France’s Labor Ministry released data on Monday, August 27, showing that unemployment in France had risen for the 15th straight month in July, reaching its highest level in 13 years, growing 1.4 percent from June, Reuters and 20 Minutes reported. Adding 41,300 unemployed to a total of 2,987,100 in France, the data shows that the number of unemployed in France has grown 8.5 percent in the last year, according to Les Echos.
Prime Minister Jean-Marc Ayrault announced on Wednesday, August 22, that the government would temporarily cut taxes on gasoline to ease pressure of rising fuel prices, reaching as high as €1.70 per liter ($8 per gallon) in the Paris region, as the government looks for longer-term solutions to the nation’s high gas prices, Bloomberg reported. Economy Minister Pierre Moscovici later indicated that France could face additional relief from such high prices as the International Energy Agency seemed open to release emergency reserves at a level possibly comparable to that of a plan a year ago which released 60 million barrels, according to The Chicago Tribune and La Tribune. After France became the first nation last year to ban hydraulic fracturing of shale gas – the controversial practice commonly known as fracking – Ayrault indicated this week that the extraction and exploitation of shale gas remained a possibility, to be explored at a governmental summit on environmental policy on September 14, as covered by UPI.
Arnaud Montebourg, minister of industrial renewal, sparked controversy this week by referring on Sunday, August 26, to nuclear energy as an “industry of the future,” causing allies and opponents of the Socialist government to question whether President François Hollande intended to follow through with campaign promises to reduce the nation’s commitment to nuclear energy, France 24 reported. Cécile Duflot, housing minister and leader of the allied anti-nuclear Europe Ecology – The Greens party responded that the government remained committed to cutting the nation’s reliance on nuclear energy and responded that actions, not the personal opinions of fellow ministers, would show the government’s commitment to reduce the contested energy source, which comprises more than 75 percent of the energy produced in France, according to Le Télégramme. L’Express explored the several fractures that have emerged between the Socialist majority and its allies to the left – not only the future of nuclear energy but also the recent continuation of deportations of France’s Roma population.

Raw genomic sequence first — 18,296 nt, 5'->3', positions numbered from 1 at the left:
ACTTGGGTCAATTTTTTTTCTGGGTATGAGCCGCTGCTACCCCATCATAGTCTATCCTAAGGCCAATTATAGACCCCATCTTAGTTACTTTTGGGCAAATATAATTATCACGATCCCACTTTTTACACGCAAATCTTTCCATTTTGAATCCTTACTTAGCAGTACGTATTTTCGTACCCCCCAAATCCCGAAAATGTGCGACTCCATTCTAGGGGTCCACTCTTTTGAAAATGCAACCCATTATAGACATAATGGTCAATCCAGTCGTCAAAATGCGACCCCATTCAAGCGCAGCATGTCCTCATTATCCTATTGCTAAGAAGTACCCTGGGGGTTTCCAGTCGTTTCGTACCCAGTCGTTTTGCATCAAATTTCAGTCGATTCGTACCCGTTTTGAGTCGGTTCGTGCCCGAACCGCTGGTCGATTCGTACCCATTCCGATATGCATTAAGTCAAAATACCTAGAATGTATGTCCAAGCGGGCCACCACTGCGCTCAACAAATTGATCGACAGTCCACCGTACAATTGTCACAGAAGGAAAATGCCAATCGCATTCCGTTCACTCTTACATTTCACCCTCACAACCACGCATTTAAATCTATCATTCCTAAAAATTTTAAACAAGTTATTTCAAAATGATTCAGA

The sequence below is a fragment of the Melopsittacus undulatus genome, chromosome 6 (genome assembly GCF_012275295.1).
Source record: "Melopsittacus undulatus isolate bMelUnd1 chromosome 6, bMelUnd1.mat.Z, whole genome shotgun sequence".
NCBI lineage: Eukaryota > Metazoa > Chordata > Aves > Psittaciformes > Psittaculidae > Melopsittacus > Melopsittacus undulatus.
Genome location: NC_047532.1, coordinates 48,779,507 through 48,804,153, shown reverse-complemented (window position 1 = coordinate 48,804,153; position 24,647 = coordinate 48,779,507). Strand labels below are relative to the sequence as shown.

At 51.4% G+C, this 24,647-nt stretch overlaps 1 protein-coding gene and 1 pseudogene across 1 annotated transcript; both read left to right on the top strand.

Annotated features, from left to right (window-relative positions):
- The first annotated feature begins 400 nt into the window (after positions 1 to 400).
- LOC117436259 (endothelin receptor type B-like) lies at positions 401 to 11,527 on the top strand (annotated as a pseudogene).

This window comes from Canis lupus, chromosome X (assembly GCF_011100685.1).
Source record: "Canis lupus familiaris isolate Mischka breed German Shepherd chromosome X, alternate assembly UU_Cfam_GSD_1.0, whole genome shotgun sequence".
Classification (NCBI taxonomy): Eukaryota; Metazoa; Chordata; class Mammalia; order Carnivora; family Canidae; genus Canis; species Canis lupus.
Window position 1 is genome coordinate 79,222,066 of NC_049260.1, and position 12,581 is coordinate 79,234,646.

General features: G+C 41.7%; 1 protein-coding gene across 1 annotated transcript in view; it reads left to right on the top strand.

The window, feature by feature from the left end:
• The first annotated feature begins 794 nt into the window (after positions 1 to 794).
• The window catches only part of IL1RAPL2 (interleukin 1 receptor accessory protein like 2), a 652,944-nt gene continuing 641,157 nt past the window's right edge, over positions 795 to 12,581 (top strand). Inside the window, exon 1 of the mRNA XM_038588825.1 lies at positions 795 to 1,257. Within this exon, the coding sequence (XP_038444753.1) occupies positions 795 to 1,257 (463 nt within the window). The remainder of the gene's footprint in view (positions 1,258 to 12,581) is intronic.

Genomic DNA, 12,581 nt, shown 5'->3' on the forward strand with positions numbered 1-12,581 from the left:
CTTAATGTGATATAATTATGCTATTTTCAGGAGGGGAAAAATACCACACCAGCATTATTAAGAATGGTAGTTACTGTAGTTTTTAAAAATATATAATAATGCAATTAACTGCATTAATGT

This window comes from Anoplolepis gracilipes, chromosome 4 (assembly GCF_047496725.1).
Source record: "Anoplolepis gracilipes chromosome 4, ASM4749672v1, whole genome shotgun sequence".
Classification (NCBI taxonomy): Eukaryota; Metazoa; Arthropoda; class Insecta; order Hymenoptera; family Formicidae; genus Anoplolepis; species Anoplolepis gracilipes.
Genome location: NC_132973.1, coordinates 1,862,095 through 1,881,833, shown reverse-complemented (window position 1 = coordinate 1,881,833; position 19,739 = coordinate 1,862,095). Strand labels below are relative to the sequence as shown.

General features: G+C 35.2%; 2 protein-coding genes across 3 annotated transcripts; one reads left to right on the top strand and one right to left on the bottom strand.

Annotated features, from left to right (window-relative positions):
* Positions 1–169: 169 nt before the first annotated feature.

Three months out from the election of the new head of the Union for a Popular Movement (UMP) party, former Budget Minister Jean-François Copé launched his campaign on Sunday, August 26, to lead the party, which lost its majority in all branches of government in the past year, setting the stage to face off with François Fillon, prime minister under Nicolas Sarkozy, The Guardian et Ouest-France reported. Former Environment Minister Nathalie Kosciusko-Morizet and former Agriculture Minister Bruno Le Maire have also declared their intention to seek the leadership of the nation’s conservative party, though both face a struggle to receive the required number of endorsements required to qualify, as covered by Le Monde.
President François Hollande issued a decree on Monday, August 20, to revoke from John Galliano the status as chevalier of the Légion d’Honneur a year after the British fashion designer was charged and fined €6,000 for public anti-Semitic insults, The New York Times and Le Point reported. The decision, published by France’s national journal on Wednesday, August 22, reflects the new president’s commitment to combat anti-Semitism in France, according to The Telegraph. Galliano was admitted to the Légion d’Honneur in 2009 by former President Nicolas Sarkozy.